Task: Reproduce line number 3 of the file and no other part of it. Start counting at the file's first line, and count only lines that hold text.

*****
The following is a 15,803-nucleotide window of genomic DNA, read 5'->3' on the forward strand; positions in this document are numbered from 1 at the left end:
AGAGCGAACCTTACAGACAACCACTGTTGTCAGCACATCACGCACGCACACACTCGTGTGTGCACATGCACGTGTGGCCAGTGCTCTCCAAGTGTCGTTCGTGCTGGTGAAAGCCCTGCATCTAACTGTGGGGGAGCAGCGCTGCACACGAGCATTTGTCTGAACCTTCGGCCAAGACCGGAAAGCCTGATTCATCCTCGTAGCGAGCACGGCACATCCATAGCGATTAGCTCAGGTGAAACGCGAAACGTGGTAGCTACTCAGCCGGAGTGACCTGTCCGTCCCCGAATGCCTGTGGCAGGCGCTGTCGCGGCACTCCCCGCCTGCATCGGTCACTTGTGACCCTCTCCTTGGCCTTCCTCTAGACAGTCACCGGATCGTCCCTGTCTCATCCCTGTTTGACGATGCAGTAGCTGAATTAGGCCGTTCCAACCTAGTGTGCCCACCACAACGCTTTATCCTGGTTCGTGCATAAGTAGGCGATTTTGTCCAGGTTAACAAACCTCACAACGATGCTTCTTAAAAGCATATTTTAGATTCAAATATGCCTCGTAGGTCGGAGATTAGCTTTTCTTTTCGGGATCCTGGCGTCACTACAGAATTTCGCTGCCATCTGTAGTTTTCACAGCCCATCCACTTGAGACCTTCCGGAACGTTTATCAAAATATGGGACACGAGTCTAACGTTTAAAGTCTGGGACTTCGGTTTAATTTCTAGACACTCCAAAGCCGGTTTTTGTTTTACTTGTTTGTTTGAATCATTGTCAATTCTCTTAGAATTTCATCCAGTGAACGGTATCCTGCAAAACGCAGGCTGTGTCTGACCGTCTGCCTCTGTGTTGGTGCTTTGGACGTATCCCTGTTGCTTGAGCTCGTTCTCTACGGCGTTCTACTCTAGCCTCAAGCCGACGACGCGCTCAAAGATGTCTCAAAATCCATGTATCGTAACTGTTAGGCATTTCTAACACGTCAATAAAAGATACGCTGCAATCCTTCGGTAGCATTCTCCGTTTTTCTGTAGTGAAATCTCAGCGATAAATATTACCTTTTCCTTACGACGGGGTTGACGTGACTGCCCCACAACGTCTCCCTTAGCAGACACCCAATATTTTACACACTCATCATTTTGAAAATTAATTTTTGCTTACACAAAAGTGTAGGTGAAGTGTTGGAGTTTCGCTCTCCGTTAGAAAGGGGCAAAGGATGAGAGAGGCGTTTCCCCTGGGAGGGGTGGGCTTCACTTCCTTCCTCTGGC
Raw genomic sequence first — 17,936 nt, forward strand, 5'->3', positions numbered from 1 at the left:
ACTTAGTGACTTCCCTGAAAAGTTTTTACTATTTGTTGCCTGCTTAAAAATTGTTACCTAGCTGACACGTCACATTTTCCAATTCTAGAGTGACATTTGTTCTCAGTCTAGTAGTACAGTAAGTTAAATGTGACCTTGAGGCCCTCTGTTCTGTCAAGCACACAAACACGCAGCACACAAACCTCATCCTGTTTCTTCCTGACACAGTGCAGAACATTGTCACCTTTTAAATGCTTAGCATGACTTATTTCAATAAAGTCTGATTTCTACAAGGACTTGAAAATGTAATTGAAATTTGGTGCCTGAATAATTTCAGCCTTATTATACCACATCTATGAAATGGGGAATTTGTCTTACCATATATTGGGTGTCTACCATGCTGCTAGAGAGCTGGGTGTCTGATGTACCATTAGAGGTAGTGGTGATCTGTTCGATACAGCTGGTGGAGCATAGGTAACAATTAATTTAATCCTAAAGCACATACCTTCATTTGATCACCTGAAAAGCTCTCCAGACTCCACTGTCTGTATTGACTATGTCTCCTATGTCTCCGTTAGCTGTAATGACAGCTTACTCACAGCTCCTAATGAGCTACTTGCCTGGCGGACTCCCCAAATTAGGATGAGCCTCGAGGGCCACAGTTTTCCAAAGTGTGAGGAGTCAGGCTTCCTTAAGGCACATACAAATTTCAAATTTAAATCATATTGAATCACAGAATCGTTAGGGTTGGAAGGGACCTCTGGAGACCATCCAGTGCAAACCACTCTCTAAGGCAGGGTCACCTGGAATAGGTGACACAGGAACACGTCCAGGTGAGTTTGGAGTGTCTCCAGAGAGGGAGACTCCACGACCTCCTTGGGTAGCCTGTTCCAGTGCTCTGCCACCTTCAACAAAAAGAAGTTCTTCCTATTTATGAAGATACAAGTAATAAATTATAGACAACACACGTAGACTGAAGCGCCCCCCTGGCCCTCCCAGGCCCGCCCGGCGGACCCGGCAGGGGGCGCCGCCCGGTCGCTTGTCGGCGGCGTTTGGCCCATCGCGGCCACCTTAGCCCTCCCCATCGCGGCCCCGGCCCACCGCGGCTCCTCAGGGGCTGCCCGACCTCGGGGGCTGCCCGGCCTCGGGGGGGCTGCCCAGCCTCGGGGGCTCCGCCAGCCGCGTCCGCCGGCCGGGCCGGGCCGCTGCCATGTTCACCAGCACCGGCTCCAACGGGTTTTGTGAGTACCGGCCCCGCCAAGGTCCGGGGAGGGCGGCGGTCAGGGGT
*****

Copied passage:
Raw genomic sequence first — 17,936 nt, forward strand, 5'->3', positions numbered from 1 at the left: